The ethanol industry now seems to have production capacity for more than 14 billion gallons of annual production, but a story by Reuters noted that various industry experts are forecasting that growth will plateau. Of course, there is some danger that current strong margins could stimulate additional building until the industry is oversaturated. Ethanol production recently hit a record high and stocks are growing. As a result, profit margins have declined from about 40 cents a week ago to about 20 cent per gallon this week.

    As margins tighten, ethanol producers are encouraged to investigate whether current corn and gasoline contracts allow favorable margins to be hedged. Today’s WASDE report was considered negative; and while corn contracts closed lower, they bounced back nicely. Technically, the March corn contract could be forming a bottom. It would be unfortunate if ethanol producers who use feed grains do not utilize a hedging advantage when it exists.




    Argentina: November and early December were drier than normal, and concerns were raised that La Nina conditions in the Pacific Ocean could adversely affect that whole South American growing season to produce below average yields. However, precipitation has recently increased and more is expected this weekend. Argentina’s corn starts to pollinate in late December and moisture levels will be critical during the primary stages of maturity until harvest begins in March.

    Brazil: Unlike Argentina, Brazil’s climate allows it to produce two distinct corn crops. The first corn crop produces about 70 percent of total production, and is planted and harvested in harmony with Argentina’s corn crop. A second crop is produced in the northeast portion of the nation in February and is harvested from late May to July. Brazilian corn acreage is estimated by different analysts to increase from 8 percent to 10 percent. Market participants, such as the Chinese, are watching Argentina’s crop development. It is currently too early to make any accurate yield estimates.

    China: China’s developing meat sector and growing appetite for corn seems to be a primary motivator for Argentina’s recent adjustment to the structure of their feed-grain marketing. China and Argentina have been working on the issuance of phytosanitary (quarantine) permits. Increased trade relations between these two nations may also partly explain the reason for China’s recent lackluster corn imports from the United States. China has sufficient domestic corn reserves until Argentine production starts hitting the market in March. China will eventually seek to rebuild their domestic feed-grain stocks.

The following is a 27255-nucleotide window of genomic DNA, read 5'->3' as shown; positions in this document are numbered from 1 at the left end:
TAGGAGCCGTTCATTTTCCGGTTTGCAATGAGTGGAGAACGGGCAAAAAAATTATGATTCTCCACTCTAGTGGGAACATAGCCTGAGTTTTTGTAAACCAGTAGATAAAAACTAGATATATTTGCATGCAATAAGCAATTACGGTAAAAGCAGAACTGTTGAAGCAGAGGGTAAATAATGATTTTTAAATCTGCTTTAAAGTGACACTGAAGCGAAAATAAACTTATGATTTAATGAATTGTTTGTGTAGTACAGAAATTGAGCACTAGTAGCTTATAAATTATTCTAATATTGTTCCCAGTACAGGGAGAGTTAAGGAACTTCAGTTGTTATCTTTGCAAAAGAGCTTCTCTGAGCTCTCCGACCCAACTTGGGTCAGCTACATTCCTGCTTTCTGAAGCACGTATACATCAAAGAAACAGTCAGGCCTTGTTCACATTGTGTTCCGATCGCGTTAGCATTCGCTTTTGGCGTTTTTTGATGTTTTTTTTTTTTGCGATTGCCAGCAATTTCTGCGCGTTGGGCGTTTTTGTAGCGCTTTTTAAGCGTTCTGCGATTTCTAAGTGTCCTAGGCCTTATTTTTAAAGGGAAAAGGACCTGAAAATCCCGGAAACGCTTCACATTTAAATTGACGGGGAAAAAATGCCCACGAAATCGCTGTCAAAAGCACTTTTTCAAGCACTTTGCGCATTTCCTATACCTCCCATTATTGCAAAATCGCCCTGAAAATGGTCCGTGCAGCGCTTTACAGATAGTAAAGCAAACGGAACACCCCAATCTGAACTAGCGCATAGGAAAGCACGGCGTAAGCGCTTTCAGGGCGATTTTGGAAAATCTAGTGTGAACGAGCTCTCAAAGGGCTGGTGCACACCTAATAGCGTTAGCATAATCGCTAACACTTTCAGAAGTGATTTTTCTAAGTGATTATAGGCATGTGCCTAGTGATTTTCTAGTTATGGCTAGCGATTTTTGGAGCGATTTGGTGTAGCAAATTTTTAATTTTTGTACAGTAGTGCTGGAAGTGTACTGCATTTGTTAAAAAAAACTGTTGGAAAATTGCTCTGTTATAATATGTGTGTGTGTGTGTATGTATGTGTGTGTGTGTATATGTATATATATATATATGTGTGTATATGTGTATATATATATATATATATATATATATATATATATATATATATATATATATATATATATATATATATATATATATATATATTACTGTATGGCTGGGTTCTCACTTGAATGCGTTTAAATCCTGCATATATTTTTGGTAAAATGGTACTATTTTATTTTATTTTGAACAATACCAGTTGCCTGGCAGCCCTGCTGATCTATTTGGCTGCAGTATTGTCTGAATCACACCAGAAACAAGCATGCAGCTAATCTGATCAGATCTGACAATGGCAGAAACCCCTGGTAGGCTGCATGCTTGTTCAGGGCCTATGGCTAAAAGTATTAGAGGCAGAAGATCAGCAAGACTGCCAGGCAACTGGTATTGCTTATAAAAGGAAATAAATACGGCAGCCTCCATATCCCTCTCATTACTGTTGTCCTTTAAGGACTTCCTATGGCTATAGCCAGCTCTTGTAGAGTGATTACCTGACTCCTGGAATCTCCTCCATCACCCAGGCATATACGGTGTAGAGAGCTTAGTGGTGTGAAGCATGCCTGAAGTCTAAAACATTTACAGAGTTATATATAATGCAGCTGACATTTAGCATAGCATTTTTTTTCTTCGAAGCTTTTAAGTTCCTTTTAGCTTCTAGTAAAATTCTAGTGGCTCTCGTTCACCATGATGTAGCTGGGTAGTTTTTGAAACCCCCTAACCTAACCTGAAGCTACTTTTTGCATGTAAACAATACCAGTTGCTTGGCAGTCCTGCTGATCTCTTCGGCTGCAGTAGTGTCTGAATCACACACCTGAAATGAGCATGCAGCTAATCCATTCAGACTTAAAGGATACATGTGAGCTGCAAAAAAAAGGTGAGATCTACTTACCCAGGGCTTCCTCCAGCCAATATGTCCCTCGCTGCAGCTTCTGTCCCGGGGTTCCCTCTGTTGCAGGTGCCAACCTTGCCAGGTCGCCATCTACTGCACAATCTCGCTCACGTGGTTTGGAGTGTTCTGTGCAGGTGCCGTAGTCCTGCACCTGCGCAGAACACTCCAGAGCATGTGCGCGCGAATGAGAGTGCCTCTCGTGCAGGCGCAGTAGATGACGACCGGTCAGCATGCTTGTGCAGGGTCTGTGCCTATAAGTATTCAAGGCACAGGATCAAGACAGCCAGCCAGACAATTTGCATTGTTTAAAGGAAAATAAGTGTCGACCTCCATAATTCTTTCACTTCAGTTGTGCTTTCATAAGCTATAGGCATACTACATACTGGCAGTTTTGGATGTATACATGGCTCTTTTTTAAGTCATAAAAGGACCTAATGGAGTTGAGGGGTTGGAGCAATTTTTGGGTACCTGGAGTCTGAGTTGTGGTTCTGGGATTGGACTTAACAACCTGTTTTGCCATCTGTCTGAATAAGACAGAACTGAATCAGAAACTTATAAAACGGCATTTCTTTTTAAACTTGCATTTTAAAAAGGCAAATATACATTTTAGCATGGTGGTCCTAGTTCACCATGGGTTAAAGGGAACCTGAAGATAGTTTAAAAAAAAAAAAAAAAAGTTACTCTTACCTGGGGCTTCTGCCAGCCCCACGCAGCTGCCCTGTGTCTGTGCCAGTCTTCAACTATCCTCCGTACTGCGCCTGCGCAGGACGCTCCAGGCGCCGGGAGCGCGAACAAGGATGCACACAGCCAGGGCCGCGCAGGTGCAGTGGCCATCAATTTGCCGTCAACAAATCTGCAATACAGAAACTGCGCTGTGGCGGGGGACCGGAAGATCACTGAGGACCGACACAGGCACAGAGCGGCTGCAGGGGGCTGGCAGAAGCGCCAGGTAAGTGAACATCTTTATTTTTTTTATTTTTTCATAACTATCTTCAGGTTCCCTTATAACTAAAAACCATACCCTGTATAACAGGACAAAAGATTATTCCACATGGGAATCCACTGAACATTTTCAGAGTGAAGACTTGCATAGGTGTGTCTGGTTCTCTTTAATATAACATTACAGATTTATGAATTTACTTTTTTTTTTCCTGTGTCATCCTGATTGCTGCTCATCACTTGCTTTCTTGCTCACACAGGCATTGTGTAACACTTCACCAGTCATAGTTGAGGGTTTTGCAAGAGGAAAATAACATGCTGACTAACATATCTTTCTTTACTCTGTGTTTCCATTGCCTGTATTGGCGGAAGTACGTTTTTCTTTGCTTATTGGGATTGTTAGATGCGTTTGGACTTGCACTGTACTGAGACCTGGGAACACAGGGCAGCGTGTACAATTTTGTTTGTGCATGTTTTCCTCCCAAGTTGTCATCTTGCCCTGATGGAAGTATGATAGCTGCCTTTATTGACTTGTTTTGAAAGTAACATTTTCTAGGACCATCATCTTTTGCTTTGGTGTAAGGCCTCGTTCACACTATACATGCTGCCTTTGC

EU: USDA’s WASDE increased the 2011/12 forecast corn production by 1 MMT. It is important for us to not forget that the EU (64 MMT) is the world’s third largest corn producer behind the U.S. (313 MMT) and China (192 MMT). EU production is well above the production of exporters, such as Argentina (29 MMT), Brazil (61 MMT) or Ukraine (21 MMT). Consequently, dry soil conditions in the eastern regions of the EU are something for the global feed grain community to monitor going into spring planting.






    Transportation and Export Report: Jay O’Neil, O’Neil Commodity Consulting: Once again the seas were rather calm, and it was a fairly quiet week in world ocean freight markets. We did bob around a little, especially in the Pacific, but things stabilized at week’s end. A one percent move up or down in the Baltic indices really does not cause much movement in the physical rates. The Capesize market gained support from additional demand in iron ore business from west Australia to China. The smaller size vessels did not share in market uptick and therefore physical rates in the Panamax and Handymax market are mostly unchanged from last week. The 388,000 ton Valemax bulk carrier M/V Berge Everest, built by China's Bohai Shipbuilding Heavy Industry, is just one of six mega bulk ships to be delivered to Vale so far this year.



    Below is a recent history of freight values for Capesize vessels of iron ore from Western Australia to China:




    The charts below represent total (MT) month-to-month Vietnam container shipments for Jan.-Nov. 2009, Jan.-Nov. 2010 and Jan.-Nov. 2011.